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The hyperactive life of Seth MacFarlane
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Celebrating 200 episodes of 'Family Guy'

By Robert Isenberg
Special to MSN TV

To a lot of people, the name Seth MacFarlane equals "Family Guy." They know him only as the creator of Quahog and the voice behind Peter Griffin. Next week, FOX airs the 200th episode of "Family Guy," one of the most iconoclastic comedies in prime-time history. And if that were his only achievement, MacFarlane would still astonish fans and foes alike.

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But MacFarlane is a Renaissance man, the kind of energetic prodigy who can't stop working on multiple projects at once. He couples his talent for writing, singing and animating with a wicked sense of humor, a no-holds-barred wit that has both changed the face of comedy and horrified the Parents Television Council.

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So who is Seth MacFarlane? Where did this creative polymath come from? The man is hard to summarize, and his personality is full of surprises. Here, to celebrate the longevity of "Family Guy," we offer some highlights from MacFarlane's eventful life:

1973: MacFarlane is born in Kent, Conn. Like the Griffins, MacFarlane is a native New Englander with largely Irish ancestry.

1975: At 2 years old, MacFarlane starts sketching cartoon characters. Early on, he already knows his life's mission: to become an animator. He also cultivates a love for "Stars Wars," "Star Trek" and Broadway musicals.

1984: At 11 years old, MacFarlane draws a cartoon strip that pokes fun of Catholic Communion. His local newspaper publishes the strip, and town parishioners are outraged.

1991: MacFarlane graduates high school and receives an 8mm camera as a gift. He enrolls in the Rhode Island School of Design. There he meets Mike Henry, who will later voice "Family Guy" character Cleveland Brown and collaborate extensively with MacFarlane. He also encounters a local security guard, whose peculiar voice will one day inspire Peter Griffin's.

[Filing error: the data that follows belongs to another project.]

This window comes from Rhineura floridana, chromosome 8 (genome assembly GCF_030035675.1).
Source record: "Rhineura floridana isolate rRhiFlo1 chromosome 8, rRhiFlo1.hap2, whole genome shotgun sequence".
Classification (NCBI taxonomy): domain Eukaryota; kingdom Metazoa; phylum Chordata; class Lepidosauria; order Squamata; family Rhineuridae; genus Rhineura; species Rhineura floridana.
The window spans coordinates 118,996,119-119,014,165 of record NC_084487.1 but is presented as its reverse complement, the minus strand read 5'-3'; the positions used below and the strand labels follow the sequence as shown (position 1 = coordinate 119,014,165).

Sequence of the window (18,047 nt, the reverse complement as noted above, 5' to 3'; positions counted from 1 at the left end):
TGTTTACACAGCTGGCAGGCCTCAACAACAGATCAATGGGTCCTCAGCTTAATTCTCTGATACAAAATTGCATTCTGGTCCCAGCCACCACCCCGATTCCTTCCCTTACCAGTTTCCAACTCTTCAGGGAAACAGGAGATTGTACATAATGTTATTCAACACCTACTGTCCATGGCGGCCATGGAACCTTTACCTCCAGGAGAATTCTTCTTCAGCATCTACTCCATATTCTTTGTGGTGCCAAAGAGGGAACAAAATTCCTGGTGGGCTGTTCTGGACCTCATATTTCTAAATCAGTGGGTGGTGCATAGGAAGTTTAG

1995: For his senior thesis, MacFarlane writes, animates and stars in "The Life of Larry," a short film. This 10-minute comedy, and its sequel, "Larry and Steve," is a direct predecessor to "Family Guy" (dopey father, wife named Lois, talking dog and even a store called Stewie's).

Mid-90s: MacFarlane begins his career with Hanna-Barbera, writing and storyboarding for a variety of programs, from "Dexter's Laboratory" to "Johnny Bravo." During freelance stints for Disney, he contributes script work to "Ace Ventura: Pet Detective."

1996: The "Larry" shorts catch the attention of Cartoon Network, which broadcasts both films on its "World Premiere Toons" series. Executives at FOX notice the films and contact MacFarlane for a potential prime-time series.

1999: After a protracted series of pitches and negotiations, MacFarlane finally has his chance with FOX: He creates "Family Guy," the story of an overweight Rhode Island father, his devoted wife, their awkward kids, their homicidal baby and their conversational dog. Like "The Simpsons" and "King of the Hill," the animated show is a satire of suburban American life. However, "Family Guy" startles audiences with its surreal humor, unconventional cutaways, widespread pop culture references and off-color jabs. The pilot premieres just after Super Bowl XXXIII, attracting millions of viewers.